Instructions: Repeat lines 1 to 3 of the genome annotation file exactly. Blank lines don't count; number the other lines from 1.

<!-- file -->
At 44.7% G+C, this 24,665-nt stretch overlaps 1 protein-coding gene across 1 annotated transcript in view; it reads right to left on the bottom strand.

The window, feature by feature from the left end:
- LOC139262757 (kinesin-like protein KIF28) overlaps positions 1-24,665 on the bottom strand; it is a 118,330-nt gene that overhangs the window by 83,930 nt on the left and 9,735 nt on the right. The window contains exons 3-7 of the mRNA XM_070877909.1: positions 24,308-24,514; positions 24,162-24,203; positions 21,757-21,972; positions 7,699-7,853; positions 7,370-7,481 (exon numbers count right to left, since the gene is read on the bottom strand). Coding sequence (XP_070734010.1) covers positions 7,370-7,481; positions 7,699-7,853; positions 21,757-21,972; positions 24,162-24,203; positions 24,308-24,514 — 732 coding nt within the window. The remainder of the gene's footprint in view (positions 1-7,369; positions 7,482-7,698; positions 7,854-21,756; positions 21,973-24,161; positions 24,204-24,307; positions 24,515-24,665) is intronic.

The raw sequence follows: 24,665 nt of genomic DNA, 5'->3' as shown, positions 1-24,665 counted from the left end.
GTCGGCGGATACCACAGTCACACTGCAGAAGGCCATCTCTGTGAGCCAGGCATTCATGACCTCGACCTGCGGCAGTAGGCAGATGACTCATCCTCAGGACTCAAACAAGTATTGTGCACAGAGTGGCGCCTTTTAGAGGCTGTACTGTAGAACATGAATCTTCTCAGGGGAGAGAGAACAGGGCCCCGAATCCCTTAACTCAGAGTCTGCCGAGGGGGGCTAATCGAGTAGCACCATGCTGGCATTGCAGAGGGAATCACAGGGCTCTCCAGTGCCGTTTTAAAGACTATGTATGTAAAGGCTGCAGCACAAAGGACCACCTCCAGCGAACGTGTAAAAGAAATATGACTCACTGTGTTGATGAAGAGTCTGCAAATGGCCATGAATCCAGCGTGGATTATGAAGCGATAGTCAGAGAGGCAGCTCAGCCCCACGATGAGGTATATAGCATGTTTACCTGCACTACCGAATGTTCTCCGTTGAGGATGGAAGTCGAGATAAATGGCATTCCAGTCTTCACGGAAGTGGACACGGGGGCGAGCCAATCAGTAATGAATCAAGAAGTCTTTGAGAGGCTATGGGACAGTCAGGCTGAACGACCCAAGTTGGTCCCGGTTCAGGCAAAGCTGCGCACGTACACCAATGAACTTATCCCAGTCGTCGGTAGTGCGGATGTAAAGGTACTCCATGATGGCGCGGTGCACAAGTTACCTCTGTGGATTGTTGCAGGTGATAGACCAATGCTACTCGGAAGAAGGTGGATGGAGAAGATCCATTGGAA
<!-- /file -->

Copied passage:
At 44.7% G+C, this 24,665-nt stretch overlaps 1 protein-coding gene across 1 annotated transcript in view; it reads right to left on the bottom strand.

The window, feature by feature from the left end:
- LOC139262757 (kinesin-like protein KIF28) overlaps positions 1-24,665 on the bottom strand; it is a 118,330-nt gene that overhangs the window by 83,930 nt on the left and 9,735 nt on the right. The window contains exons 3-7 of the mRNA XM_070877909.1: positions 24,308-24,514; positions 24,162-24,203; positions 21,757-21,972; positions 7,699-7,853; positions 7,370-7,481 (exon numbers count right to left, since the gene is read on the bottom strand). Coding sequence (XP_070734010.1) covers positions 7,370-7,481; positions 7,699-7,853; positions 21,757-21,972; positions 24,162-24,203; positions 24,308-24,514 — 732 coding nt within the window. The remainder of the gene's footprint in view (positions 1-7,369; positions 7,482-7,698; positions 7,854-21,756; positions 21,973-24,161; positions 24,204-24,307; positions 24,515-24,665) is intronic.